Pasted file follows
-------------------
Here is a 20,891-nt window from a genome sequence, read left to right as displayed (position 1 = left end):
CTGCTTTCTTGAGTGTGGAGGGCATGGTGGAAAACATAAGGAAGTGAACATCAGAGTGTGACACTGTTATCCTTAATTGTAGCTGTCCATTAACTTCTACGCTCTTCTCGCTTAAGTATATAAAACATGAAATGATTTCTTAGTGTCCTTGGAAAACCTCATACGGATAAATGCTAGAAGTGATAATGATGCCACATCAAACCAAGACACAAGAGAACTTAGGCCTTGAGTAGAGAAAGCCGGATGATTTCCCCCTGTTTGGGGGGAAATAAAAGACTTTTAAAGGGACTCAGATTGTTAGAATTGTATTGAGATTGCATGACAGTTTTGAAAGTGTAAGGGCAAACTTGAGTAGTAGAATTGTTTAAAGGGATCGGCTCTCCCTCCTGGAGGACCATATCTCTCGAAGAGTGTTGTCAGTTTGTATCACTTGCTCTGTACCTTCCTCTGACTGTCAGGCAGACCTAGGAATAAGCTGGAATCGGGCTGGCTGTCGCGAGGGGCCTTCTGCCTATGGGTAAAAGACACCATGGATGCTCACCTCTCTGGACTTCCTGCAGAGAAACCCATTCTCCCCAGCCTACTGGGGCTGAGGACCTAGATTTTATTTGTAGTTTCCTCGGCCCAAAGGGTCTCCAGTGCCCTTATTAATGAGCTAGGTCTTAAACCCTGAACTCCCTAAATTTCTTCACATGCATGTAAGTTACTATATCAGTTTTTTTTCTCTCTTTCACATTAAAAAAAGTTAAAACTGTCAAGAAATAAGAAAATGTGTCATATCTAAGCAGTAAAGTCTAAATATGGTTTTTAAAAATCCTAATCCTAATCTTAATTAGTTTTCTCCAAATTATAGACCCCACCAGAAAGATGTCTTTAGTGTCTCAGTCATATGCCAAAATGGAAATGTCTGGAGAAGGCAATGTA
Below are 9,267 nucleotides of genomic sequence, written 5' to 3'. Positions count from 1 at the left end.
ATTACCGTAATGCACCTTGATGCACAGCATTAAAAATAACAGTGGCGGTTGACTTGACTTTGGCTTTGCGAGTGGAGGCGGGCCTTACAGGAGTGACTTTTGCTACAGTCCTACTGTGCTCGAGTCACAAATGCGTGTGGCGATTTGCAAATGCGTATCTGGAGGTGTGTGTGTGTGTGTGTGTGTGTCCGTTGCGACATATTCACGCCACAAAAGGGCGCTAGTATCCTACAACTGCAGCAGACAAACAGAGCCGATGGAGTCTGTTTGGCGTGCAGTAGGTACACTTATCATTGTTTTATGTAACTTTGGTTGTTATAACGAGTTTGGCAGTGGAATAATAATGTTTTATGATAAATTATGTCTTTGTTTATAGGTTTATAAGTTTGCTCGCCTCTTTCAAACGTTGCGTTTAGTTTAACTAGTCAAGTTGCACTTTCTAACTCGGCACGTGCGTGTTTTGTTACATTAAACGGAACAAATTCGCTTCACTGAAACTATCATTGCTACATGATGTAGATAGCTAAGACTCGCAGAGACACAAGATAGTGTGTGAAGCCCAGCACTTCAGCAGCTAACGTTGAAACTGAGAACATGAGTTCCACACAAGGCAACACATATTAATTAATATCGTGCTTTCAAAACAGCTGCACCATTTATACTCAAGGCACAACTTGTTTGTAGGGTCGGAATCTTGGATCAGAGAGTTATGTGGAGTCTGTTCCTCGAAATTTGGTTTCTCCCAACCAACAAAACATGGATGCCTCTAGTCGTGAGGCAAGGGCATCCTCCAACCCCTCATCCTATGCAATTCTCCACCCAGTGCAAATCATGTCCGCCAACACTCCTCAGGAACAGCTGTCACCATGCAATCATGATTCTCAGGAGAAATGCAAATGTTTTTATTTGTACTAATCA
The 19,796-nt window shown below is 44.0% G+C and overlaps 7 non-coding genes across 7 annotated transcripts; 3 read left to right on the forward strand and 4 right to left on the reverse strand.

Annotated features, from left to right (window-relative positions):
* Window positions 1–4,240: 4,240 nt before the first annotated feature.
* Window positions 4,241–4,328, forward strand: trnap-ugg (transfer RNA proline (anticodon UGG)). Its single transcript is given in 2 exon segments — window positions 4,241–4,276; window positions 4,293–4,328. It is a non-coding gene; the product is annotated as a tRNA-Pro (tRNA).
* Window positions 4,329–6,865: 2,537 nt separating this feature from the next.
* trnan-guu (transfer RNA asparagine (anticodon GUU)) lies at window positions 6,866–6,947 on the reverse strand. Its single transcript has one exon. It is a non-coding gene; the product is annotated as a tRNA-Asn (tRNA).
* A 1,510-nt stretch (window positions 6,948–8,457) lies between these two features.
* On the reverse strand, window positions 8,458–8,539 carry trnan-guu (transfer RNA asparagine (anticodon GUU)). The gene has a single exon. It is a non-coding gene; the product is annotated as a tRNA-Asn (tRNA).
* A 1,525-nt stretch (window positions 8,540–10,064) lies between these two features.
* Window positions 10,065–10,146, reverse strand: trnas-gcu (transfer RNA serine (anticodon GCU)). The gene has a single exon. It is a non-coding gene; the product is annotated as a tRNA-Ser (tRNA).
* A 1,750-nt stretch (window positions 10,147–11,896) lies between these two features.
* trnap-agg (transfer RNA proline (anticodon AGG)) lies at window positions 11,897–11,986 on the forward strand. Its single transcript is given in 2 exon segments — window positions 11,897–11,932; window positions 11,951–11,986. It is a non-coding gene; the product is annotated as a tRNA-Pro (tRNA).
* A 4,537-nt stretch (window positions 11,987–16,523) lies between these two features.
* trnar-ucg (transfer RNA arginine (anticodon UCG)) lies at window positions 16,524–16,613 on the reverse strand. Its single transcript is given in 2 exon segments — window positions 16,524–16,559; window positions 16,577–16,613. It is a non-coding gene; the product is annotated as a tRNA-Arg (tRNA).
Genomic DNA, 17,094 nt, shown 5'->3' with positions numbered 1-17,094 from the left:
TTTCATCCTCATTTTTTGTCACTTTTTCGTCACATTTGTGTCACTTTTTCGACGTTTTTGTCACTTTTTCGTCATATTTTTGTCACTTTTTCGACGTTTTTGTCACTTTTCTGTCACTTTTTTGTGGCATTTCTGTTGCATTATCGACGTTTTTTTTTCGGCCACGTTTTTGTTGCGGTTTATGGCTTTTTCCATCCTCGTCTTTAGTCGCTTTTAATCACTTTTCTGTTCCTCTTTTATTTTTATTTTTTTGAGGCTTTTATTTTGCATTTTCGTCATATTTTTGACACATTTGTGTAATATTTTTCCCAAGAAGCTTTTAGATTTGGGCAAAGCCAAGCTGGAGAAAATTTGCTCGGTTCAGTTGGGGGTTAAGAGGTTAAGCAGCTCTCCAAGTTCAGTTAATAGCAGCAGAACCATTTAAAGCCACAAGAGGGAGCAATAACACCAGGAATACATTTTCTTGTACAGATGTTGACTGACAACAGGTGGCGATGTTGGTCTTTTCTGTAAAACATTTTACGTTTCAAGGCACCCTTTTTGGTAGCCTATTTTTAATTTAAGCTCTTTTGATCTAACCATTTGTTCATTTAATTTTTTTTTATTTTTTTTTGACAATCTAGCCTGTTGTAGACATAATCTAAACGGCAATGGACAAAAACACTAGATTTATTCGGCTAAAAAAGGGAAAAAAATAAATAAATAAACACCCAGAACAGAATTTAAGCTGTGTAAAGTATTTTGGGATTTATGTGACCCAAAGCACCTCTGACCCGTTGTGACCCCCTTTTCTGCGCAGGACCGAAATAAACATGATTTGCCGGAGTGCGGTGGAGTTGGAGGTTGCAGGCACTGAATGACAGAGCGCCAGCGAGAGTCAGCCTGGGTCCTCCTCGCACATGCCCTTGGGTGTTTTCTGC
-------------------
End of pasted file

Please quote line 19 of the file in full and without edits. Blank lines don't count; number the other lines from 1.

Genomic DNA, 17,094 nt, shown 5'->3' with positions numbered 1-17,094 from the left: